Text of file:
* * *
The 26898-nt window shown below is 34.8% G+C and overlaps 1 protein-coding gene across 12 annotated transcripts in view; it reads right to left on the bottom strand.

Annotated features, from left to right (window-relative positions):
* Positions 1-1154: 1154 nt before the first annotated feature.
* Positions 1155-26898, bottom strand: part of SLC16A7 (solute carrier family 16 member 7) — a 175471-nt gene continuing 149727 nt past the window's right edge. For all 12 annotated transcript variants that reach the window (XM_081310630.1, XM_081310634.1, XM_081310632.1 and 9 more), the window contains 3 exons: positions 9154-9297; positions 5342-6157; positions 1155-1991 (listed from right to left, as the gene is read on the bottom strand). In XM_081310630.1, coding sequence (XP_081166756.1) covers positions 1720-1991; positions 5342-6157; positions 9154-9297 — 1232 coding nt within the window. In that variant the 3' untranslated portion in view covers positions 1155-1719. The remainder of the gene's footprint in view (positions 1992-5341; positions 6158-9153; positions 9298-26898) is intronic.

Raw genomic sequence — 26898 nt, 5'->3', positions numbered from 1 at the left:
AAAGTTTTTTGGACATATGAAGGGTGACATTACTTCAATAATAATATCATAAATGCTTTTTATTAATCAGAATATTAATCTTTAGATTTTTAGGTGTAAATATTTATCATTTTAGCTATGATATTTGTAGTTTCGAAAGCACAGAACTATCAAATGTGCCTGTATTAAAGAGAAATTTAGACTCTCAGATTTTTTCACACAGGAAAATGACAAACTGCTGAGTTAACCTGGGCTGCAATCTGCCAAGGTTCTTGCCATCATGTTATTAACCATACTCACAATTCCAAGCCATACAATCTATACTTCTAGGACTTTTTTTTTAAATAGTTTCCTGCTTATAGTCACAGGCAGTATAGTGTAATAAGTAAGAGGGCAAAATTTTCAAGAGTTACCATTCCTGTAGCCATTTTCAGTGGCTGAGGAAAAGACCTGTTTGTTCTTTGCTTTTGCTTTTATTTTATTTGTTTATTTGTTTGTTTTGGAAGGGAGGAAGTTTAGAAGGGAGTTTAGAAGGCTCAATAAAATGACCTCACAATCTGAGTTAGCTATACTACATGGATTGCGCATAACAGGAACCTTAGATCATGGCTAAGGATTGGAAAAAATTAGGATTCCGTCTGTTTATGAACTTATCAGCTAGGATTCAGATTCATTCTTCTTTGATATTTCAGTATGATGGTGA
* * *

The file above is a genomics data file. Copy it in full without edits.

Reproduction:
The 26898-nt window shown below is 34.8% G+C and overlaps 1 protein-coding gene across 12 annotated transcripts in view; it reads right to left on the bottom strand.

Annotated features, from left to right (window-relative positions):
* Positions 1-1154: 1154 nt before the first annotated feature.
* Positions 1155-26898, bottom strand: part of SLC16A7 (solute carrier family 16 member 7) — a 175471-nt gene continuing 149727 nt past the window's right edge. For all 12 annotated transcript variants that reach the window (XM_081310630.1, XM_081310634.1, XM_081310632.1 and 9 more), the window contains 3 exons: positions 9154-9297; positions 5342-6157; positions 1155-1991 (listed from right to left, as the gene is read on the bottom strand). In XM_081310630.1, coding sequence (XP_081166756.1) covers positions 1720-1991; positions 5342-6157; positions 9154-9297 — 1232 coding nt within the window. In that variant the 3' untranslated portion in view covers positions 1155-1719. The remainder of the gene's footprint in view (positions 1992-5341; positions 6158-9153; positions 9298-26898) is intronic.

Raw genomic sequence — 26898 nt, 5'->3', positions numbered from 1 at the left:
AAAGTTTTTTGGACATATGAAGGGTGACATTACTTCAATAATAATATCATAAATGCTTTTTATTAATCAGAATATTAATCTTTAGATTTTTAGGTGTAAATATTTATCATTTTAGCTATGATATTTGTAGTTTCGAAAGCACAGAACTATCAAATGTGCCTGTATTAAAGAGAAATTTAGACTCTCAGATTTTTTCACACAGGAAAATGACAAACTGCTGAGTTAACCTGGGCTGCAATCTGCCAAGGTTCTTGCCATCATGTTATTAACCATACTCACAATTCCAAGCCATACAATCTATACTTCTAGGACTTTTTTTTTAAATAGTTTCCTGCTTATAGTCACAGGCAGTATAGTGTAATAAGTAAGAGGGCAAAATTTTCAAGAGTTACCATTCCTGTAGCCATTTTCAGTGGCTGAGGAAAAGACCTGTTTGTTCTTTGCTTTTGCTTTTATTTTATTTGTTTATTTGTTTGTTTTGGAAGGGAGGAAGTTTAGAAGGGAGTTTAGAAGGCTCAATAAAATGACCTCACAATCTGAGTTAGCTATACTACATGGATTGCGCATAACAGGAACCTTAGATCATGGCTAAGGATTGGAAAAAATTAGGATTCCGTCTGTTTATGAACTTATCAGCTAGGATTCAGATTCATTCTTCTTTGATATTTCAGTATGATGGTGA